When he came to the end of the tunnel, he blinked at the daylight and breathed in the sweet forest air on the other side. Then he switched his camera over to video and headed back for one last walk through Racoon Dog Valley.

▼ Experience the walk-through below.

Emboldened by the charms of the first tunnel, Mr Sato headed back along the trail to the darker Hanadate Tunnel. This journey was wilder than his previous one, with fallen bamboo crossing his path.

The path was so wild he wasn’t sure whether it was really okay to venture any further. However, after looking left and right for any possible trolls or monsters that might stop him on his quest, he continued along the path, with his footsteps cutting through the quiet stillness as they crunched on the fallen leaves.

The scene was so otherworldly that he decided to stop and capture his reaction with a selfie.

▼ Why would people want to crowd around the Mt Fuji Lawson when they can take photos in a place like this?

Walking beneath the fallen bamboo, Mr Sato saw that yet again, the wise local’s words rang true — with only a faint glimmer of light at the other side, this tunnel was almost completely dark.

Stepping gingerly into the darkness, Mr Sato gulped and immediately whipped out his phone to record the journey. As you can see in the video below, the tunnel was pitch black, and the light at the end seemed to remain far off in the distance for an unusually long amount of time.

Despite only being around 50 metres long and around a minute’s walk from one end to the other, the journey through the tunnel felt far longer. Walking in pitch black darkness was truly scary and he wondered what might happen to him if he tripped and injured himself inside.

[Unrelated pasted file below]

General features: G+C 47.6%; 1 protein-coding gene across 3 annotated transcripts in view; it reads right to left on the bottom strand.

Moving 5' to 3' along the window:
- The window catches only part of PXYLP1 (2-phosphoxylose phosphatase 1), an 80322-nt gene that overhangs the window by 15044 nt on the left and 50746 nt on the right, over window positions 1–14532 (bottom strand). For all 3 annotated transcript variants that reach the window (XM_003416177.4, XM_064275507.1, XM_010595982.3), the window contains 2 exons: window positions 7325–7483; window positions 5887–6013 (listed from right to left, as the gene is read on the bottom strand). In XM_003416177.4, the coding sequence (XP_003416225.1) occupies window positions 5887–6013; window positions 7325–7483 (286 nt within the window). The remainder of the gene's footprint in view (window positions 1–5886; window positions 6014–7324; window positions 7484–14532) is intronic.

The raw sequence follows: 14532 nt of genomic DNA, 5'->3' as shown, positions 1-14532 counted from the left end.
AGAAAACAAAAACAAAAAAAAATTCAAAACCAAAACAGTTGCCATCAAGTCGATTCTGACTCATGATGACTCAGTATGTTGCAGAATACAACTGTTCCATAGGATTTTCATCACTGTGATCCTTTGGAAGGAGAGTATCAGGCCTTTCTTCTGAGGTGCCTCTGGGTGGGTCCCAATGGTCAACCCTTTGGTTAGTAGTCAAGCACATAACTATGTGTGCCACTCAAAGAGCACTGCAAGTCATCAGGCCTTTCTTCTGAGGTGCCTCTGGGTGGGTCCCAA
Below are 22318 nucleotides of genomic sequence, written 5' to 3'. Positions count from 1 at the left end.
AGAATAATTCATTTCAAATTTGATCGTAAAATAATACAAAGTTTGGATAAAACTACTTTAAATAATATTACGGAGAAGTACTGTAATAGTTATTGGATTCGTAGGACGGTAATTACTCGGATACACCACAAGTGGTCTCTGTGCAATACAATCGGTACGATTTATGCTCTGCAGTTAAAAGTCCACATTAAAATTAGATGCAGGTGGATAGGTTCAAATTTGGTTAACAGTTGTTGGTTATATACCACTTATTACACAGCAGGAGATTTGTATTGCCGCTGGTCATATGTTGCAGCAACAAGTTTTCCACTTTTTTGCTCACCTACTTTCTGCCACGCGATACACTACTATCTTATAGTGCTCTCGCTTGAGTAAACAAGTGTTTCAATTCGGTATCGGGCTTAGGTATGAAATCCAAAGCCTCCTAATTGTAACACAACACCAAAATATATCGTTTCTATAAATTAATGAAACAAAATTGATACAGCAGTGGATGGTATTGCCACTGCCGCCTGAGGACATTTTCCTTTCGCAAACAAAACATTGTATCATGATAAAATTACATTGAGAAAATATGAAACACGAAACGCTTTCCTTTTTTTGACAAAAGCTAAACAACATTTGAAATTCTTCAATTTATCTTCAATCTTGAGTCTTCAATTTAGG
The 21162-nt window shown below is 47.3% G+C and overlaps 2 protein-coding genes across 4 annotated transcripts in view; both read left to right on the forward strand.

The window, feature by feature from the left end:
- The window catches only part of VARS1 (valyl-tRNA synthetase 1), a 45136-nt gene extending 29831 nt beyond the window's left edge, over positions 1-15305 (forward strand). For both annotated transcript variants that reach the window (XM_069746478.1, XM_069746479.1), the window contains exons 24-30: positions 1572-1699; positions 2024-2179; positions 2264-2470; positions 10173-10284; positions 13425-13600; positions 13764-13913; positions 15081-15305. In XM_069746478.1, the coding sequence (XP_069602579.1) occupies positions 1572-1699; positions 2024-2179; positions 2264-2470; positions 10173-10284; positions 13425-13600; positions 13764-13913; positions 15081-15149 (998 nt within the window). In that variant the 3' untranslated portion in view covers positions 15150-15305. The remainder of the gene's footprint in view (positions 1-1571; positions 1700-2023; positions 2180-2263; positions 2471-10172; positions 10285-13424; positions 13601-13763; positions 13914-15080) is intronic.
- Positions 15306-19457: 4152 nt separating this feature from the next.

Mr Sato felt like giving himself a pat on the back for continuing to walk calmly through the tunnel instead of screaming and running through the darkness, which is what his inner child wanted to do. However, now he had to go back through the tunnel again, although this time, walking from east to west, he thought the tunnel might be slightly brighter.

As it turns out, it might have been slightly brighter, but it was no less scary, with the light hitting the walls in an eerie way, casting shadows that made Mr Sato’s imagination run wild.

Feeling like Indiana Jones, Mr Sato was now ready to conquer the third and final tunnel, Hosoda, which was a 10-minute walk away.

▼ The journey to this tunnel ends at a shrine on a hill.

▼ The entrance lies next to the shrine’s torii gate.

The passage was surprisingly tall and seemingly long, with just a glimmer of light at the other end.

Mr Sato was relieved when he stepped inside and found it was lighter than the previous tunnel. Looking at the walls, he was able to see a lot of red markings, suggesting some repair work was planned to help preserve it into the future.

▼ This tunnel seemed longer than the others, with a fun curve in the middle.

Coming out the other side, Mr Sato was relieved to see blue skies and a cluster of buildings, giving him a sense of safety and civilisation.

He began to wonder what it would be like to live in an area like this, where you could enjoy the tunnel trail on a daily basis. Looking at the local map revealed there were a number of other tunnels in the vicinity as well, which would make life here a fun adventure any day of the week.

After exploring the three-tunnel trail, Mr Sato felt invigorated and rejuvenated, and made a vow to keep venturing off the beaten path for more hidden gems in future. With Japan being home to tunnels both cursed and haunted, there are plenty of secret sites to be found!

Images © SoraNews24